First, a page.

It would be easy to label a comparison of Diego Tristán and Ruud van Nistelrooij as a meeting of artist and artisan ahead of tonight's UEFA Champions League quarter-final second leg match between Manchester United FC and RC Deportivo La Coruña.
Convenient though it may be to pigeon-hole them in such a way it would be wholly misleading. Similarly, some people would have it that the Spaniard is a scorer of great goals rather than a great goalscorer and that the contrary is the case with the Dutchman. The truth, as is often the way, lies somewhere between the two.
Deportivo's Tristán is certainly a prolific goalscorer, as we were reminded only last weekend when he scored a hat-trick inside 12 minutes against his former club RCD Mallorca. In fact, he has averaged a goal every other game in the Primera División which is prolific by any standards. And while Van Nistelrooij has broken goalscoring records in his first season at United, he has also scored some spectacular goals; tap-ins they were not. One thing most people would agree on about these two players is that they are both great forwards that any manager would be proud to have in his side. No wonder then that these kindred spirits swapped shirts after the sides met at Old Trafford earlier this season.
When Tristán committed that late challenge on David Beckham at the Riazor last week, Sir Alex Ferguson, the United manager, was quick to preface his criticism of the tackle with the observation that he was surprised because the Spaniard, to his way of thinking, was a "pure" footballer, the inference being that that kind of behaviour was best left to the cloggers in the game.
Tristán is certainly stylish. His rather awkward gait belies a rare finesse for someone whose job is, purely and simply, to stick the ball in the net. His two goals in the 3-2 win away to United in the first group stage of the Champions League this season marked him out as a special talent. And by scoring as well against other teams, like Real Madrid CF, FC Barcelona, Arsenal FC and Juventus FC, he has proved he is also a big-match player.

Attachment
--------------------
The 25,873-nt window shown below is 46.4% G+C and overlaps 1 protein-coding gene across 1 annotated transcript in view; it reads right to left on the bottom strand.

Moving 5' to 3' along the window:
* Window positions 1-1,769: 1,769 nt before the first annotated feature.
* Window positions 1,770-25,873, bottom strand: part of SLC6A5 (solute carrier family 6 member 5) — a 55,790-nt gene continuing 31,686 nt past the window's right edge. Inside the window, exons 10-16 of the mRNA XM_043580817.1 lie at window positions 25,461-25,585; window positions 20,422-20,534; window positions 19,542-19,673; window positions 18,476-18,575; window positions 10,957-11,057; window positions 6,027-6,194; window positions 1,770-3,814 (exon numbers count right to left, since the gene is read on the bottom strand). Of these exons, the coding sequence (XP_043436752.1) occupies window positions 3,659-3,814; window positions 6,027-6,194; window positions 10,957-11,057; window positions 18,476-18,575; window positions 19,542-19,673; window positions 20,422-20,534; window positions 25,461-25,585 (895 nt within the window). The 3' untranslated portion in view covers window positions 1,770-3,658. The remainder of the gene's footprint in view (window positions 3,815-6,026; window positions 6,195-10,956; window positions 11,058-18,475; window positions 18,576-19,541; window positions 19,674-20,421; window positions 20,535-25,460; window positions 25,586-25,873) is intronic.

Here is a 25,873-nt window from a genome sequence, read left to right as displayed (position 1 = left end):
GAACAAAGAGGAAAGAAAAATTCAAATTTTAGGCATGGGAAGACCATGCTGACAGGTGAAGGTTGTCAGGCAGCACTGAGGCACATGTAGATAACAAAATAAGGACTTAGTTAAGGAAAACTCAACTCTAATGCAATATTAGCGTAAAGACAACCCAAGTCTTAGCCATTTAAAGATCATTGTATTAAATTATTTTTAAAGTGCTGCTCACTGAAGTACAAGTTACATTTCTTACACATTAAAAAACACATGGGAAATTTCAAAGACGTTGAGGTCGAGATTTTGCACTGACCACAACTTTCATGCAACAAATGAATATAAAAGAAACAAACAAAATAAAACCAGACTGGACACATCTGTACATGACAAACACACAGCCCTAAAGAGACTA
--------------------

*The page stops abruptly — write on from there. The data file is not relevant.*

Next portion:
Eye for goal
Van Nistelrooij arrived at Old Trafford with a phenomenal goalscoring reputation, but some doubted whether he would find goals quite as easy to come by in the competitive and physical environment of the FA Premiership as he had in the Eredivisie with PSV Eindhoven. It took him no time at all to prove that he could. He has an extraordinary eye for goal and a great capacity for improvisation, as he showed in the first leg of United's quarter-final at the Riazor when he needed a quick change of feet to finish off Mikael Silvestre's cross for the second goal. It ended his longest run without a goal for United - three games.
His athleticism and natural strength make up for what he may lack in pace. Also, unlike many goalscorers, he is not the selfish type. Ferguson had to force him to sit out a game against Leeds United AFC recently because he felt he needed the rest. "I accepted the manager’s decision and it was the right one," said Van Nistelrooij. "For me, goals are secondary. I want to win medals most of all. Football is not an individual sport. If I can score goals and help United win it is the ideal situation."
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